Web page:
The film Damsel is classified as a mystic-western and aspires to blend genre lines. It challenges the audience’s perception of what a western film can be and adds a unique sense of humor.
Oh, and bonus: the movie stars a fantastic miniature horse named Butterscotch, played by Daisy, who was the star of the premiere and brought along a massive amount of butterscotch candy. Plus, Robert Pattinson sings and Mia Wasikowska is the epitome of female empowerment.
Robert Pattinson plays a southern businessman named Samuel Alabaster in search of rescuing his fiancée Penelope, played by Mia Wasikowski, from her savage kidnappers. He recruits minister Parson Henry, played by David Zellner, to join him on his travels so they can he and Penelope can be married immediately following her escape.
The film, written and directed by the team of brothers Nathan and David Zellner, aims to create a semi-traditional western plot-line with a bit of a feminist twist. Not every woman in a western is a hopelessly distressed ‘damsel’ who needs to be saved. Penelope proves herself as immensely capable in a situation full of well-intentioned men who are a bit overzealous, to put it lightly. As the story progresses it becomes more and more apparent that Samuel is not exactly the epitome of southern masculinity, wit, and charm himself.
Filmed at the base of the mountains in Utah this deadpan comedy was a bit of a trial to the skills of the actors involved. It’s hard to remain composed and in character in the middle of the desert in summer. In a Q and A following the premiere, the actors admitted to the sustainment of the humor and tendency of each scene to be fairly long to be a challenge to their commitment to their characters, with timing being agreed upon by the majority as one of the major creative challenges of the roles.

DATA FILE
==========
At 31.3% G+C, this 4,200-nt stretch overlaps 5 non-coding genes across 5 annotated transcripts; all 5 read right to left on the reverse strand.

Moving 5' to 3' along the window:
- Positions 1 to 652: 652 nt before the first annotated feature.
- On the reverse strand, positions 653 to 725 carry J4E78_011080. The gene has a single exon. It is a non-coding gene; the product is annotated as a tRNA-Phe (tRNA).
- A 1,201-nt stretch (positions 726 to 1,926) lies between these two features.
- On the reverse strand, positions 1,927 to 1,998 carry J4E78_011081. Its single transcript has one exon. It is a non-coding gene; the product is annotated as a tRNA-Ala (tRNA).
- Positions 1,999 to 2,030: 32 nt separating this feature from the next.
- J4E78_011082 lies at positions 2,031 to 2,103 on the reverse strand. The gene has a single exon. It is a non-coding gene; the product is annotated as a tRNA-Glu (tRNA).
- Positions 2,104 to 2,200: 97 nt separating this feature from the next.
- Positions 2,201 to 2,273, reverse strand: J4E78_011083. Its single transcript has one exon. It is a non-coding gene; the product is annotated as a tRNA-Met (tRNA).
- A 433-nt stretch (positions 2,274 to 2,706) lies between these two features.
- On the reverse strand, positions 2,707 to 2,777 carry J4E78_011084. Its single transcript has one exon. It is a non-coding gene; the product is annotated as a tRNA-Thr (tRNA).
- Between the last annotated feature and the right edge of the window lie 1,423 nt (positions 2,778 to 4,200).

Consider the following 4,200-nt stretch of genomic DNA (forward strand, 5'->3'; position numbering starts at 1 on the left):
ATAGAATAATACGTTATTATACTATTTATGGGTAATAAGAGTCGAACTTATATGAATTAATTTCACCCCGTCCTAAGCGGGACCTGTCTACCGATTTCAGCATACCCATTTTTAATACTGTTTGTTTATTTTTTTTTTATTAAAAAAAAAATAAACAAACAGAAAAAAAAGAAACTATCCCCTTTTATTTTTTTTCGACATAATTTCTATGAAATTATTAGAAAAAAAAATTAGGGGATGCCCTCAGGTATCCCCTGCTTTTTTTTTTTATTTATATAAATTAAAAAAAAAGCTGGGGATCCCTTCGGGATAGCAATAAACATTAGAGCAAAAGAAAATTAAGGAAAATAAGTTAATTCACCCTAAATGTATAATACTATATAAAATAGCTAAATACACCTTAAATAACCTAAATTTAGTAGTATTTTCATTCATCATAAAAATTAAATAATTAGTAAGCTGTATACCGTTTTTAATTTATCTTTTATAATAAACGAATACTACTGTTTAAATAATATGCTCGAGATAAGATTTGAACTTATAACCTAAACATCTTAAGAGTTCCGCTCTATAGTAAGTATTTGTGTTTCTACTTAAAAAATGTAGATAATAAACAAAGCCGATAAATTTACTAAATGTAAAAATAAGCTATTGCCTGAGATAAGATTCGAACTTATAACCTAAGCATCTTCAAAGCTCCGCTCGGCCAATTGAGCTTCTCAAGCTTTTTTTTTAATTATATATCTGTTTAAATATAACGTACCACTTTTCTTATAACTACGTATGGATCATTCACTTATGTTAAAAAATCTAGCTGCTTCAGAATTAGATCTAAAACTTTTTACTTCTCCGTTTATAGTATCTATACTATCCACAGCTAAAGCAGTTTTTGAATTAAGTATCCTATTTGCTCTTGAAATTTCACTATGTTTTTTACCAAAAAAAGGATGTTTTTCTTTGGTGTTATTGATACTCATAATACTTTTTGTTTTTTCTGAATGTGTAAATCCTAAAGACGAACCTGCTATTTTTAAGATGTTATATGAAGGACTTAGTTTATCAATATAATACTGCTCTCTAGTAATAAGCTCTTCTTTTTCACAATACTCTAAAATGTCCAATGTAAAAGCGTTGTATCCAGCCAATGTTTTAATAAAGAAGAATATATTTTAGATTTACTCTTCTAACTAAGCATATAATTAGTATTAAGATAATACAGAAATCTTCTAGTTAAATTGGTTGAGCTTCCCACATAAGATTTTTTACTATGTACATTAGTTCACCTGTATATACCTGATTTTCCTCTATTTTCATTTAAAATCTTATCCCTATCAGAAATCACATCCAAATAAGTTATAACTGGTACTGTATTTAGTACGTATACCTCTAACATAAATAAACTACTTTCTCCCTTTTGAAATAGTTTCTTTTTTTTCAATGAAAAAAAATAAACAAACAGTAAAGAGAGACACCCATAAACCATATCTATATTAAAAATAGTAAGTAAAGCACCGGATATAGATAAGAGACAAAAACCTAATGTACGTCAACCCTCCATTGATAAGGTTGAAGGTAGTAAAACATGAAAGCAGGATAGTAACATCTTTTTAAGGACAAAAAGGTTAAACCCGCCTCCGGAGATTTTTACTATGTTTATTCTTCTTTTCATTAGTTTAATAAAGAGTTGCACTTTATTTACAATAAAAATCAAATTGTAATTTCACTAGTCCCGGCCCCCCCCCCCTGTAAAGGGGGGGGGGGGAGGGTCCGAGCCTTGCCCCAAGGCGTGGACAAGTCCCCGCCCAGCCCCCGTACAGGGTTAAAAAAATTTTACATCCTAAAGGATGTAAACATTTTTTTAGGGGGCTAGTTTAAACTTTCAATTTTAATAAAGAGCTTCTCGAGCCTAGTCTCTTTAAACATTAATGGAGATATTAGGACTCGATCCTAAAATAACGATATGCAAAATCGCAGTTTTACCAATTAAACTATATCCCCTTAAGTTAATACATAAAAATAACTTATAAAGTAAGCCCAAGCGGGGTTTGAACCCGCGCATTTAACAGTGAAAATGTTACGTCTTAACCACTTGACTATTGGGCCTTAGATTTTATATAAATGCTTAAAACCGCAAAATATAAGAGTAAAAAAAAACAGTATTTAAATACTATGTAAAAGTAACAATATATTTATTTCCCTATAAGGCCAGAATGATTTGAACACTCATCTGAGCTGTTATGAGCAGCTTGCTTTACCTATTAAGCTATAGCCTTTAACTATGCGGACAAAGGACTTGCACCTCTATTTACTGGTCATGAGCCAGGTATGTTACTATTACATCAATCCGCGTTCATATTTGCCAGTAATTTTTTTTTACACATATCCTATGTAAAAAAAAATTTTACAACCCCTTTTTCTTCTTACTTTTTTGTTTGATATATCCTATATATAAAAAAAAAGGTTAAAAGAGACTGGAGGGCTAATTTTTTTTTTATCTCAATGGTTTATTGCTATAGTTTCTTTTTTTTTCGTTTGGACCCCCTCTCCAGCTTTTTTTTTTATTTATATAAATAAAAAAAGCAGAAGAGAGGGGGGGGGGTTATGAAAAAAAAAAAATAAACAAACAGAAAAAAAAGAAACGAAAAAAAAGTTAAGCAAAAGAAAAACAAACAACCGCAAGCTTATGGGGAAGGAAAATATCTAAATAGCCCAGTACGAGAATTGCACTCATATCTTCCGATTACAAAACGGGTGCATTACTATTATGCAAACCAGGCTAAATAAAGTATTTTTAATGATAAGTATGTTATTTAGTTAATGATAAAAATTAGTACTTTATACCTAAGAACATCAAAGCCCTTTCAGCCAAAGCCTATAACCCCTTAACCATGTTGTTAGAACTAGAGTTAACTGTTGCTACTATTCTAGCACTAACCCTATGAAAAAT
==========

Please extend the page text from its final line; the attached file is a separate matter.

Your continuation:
But their performances were impressive throughout. They were deeply committed to the development of their respective characters. If you ask them they will talk about them as if describing a close friend.
The only blatant problem I had with the film stemmed from post-production choices. The pacing was slow. The scenes dragged their moments of silence far too long to be comfortable. Initially, it contributed to the deadpan sense of humor, the audience members around me uncomfortably shifting and laughing, but would continue to stretch past the point of reasonable cause.
While on the surface the film looks just like any other classic western film true to its time, overdramatic shootouts, Native American versus cowboy duels, whiskey saloons, capital punishments, look again. But clear and definitive good versus evil? Or even right versus wrong? It’s all a grey area. A mix of scenes rich with moments of modern dialogue that lack the intent of pure heroism that you would have come to expect from the genre.
In the end, this is a film worth watching, if only for the experience of it all. Just walk into the theatre leaving your preconceived opinions of westerns at the door and remember that nearly nothing is as it seems.
Director: David Zellner, Nathan Zellner
Lead Actors: Robert Pattinson, Mia Wasikowska, David Zellner, Nathan Zellner
Production: Strophic Productions LTD.
Running Time: 113 min